13. Place the fermentations stones on top of the cabbage leaves to weight them down and keep them below the brine level.
  14. Screw on your lid with an airlock and place the jar in dark corner away from sunlight for no less than 1 week to up to 7 weeks.
    • Note: if you do not have an airlock, you can use a regular canning lid, but you will need to burp the jar to let the CO2 escape at least daily. Otherwise, your ferment may explode, jar and all. To burp your jar, you just need to unscrew your lid quickly – do not take the lid off – and quickly screw it back on. You should hear a little “psssssst”. Once you hear that, the gas build up will have escaped and you need to screw it back on a fast as you can so that oxygen does not enter the jar. 
You will notice bubbles forming between 24-48 hours. My ferment started in less than 20 hours this time, which is unusual in our cold home in Minnesota. Keep checking your ferment daily just to see how it is progressing. You can start tasting in about a week. I find that the kvass just tastes like beets that early on. I like the flavor to transform. At around 3 weeks, the beet kvass has taken on a floral flavor, the turmeric has lost that chalky taste, the ginger begins to provide a hint of heat and the orange has released all it’s citric goodness into the ferment. At around 5 weeks, the everything in the ferment has melded and you have a completely different, smooth, earthy and tasty product than you had in the beginning.
At the end of the ferment, strain the beet kvass and bottle it in your jars. I use old kombucha bottles as well as these brown quart size medicine bottles. When I have filled the bottles, I place them in the refrigerator.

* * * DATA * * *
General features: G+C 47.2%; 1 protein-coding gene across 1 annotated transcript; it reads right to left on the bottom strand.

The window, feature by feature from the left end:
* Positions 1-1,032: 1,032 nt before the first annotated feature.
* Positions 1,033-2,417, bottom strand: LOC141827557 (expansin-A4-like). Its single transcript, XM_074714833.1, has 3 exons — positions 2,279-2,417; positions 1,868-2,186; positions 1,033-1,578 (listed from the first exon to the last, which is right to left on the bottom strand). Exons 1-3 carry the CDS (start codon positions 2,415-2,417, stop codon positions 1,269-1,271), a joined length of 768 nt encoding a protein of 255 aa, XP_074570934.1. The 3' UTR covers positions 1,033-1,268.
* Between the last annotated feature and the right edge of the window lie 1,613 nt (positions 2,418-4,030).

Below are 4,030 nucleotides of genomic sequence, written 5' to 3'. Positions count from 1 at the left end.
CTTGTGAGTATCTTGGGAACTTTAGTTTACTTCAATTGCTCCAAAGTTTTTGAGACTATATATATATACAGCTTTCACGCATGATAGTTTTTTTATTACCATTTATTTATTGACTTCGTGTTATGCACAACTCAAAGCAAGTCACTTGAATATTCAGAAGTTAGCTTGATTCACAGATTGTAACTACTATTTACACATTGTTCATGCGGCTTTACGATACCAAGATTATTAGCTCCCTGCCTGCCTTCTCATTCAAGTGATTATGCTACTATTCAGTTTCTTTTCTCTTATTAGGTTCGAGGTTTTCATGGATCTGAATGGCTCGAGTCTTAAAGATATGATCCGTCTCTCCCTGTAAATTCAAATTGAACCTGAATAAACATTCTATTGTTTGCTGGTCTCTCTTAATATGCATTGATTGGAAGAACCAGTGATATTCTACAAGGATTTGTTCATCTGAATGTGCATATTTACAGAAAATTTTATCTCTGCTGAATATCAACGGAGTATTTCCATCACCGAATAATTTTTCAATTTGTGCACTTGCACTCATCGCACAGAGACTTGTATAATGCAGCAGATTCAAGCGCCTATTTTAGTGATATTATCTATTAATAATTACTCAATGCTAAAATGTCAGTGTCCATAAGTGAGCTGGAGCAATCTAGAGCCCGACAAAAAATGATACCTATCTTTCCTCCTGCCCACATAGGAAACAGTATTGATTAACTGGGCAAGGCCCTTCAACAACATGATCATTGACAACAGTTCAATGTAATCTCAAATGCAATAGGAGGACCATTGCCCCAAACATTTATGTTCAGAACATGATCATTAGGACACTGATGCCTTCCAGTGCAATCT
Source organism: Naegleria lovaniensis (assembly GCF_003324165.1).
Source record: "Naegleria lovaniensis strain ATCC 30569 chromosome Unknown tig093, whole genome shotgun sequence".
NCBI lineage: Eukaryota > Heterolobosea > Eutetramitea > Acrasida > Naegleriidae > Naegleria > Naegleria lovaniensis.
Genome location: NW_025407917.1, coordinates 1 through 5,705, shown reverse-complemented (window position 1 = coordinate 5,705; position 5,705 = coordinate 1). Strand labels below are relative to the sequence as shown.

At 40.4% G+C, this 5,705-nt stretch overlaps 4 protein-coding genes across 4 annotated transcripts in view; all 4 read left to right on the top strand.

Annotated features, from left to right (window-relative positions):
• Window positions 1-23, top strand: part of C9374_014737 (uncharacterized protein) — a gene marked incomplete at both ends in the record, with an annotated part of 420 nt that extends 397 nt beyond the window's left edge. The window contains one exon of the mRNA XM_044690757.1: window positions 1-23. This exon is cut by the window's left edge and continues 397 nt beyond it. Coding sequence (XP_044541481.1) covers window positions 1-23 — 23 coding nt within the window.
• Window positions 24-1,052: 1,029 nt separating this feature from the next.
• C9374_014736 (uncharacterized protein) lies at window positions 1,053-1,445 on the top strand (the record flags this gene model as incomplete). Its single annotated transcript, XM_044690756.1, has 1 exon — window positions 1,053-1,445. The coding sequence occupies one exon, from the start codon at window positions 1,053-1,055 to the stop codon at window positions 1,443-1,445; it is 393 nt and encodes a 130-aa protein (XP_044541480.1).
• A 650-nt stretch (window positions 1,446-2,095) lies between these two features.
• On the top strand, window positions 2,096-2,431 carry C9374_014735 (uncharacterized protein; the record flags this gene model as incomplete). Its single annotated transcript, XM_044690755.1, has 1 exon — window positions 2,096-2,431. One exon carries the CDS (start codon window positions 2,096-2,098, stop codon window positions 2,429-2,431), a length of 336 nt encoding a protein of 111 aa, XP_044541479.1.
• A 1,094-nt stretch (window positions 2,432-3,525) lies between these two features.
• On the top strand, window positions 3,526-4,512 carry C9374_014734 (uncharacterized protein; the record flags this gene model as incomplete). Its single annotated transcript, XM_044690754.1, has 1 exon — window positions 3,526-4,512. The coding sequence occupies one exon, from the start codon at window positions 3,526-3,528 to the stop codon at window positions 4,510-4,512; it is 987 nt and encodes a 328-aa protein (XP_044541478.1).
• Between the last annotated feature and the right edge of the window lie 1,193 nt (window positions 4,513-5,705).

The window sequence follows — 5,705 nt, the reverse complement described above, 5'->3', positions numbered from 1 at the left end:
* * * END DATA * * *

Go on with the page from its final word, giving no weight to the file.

Sometimes I will add a tablespoon of apple juice in the bottles and do a secondary ferment to create some fizz. I just place the jars on the counter for another 2 days and then refrigerate.  
I have in my life had bad allergies, skin breakouts, digestive issues and GERD. I have consumed 3 oz of kvass every morning for 3 years. What I have noticed is that my allergies are less intrusive, my skin has become clearer,  my system is REGULAR (everyday at 6:40) and I no longer experience acid reflux. Beet kvass has changed my life for the better. 
I hope you try and like this recipe. It has been my pleasure sharing it with you.

I’d like to grow my readership. If you enjoyed this blog post, add a comment and share it with a friend. 😀 Please visit, subscribe and like my YouTube channel Kickin’ it with Karen: Beyond Sauerkraut to find more things I’ve made.


Corleone, Jill. “What Are the Health Benefits of Orange Beets?” LIVESTRONG.COM, Leaf Group, 2018,

“The Benefits of Fermented Beets.”,, 26 Dec. 2016,

Espinoza, Jessica. “52 Weeks of Bad A** Bacteria – Orangina (Lacto-Fermented Orange
Juice).” Delicious Obsessions | Real Food Recipes, Natural Living Info, Health, Wellness, Nutrition,

McQuillan, Susan. “Ginger and Turmeric: A Dynamic Pain-Fighting Duo.” Practical Pain Management, PracticalPainManagement, n.d.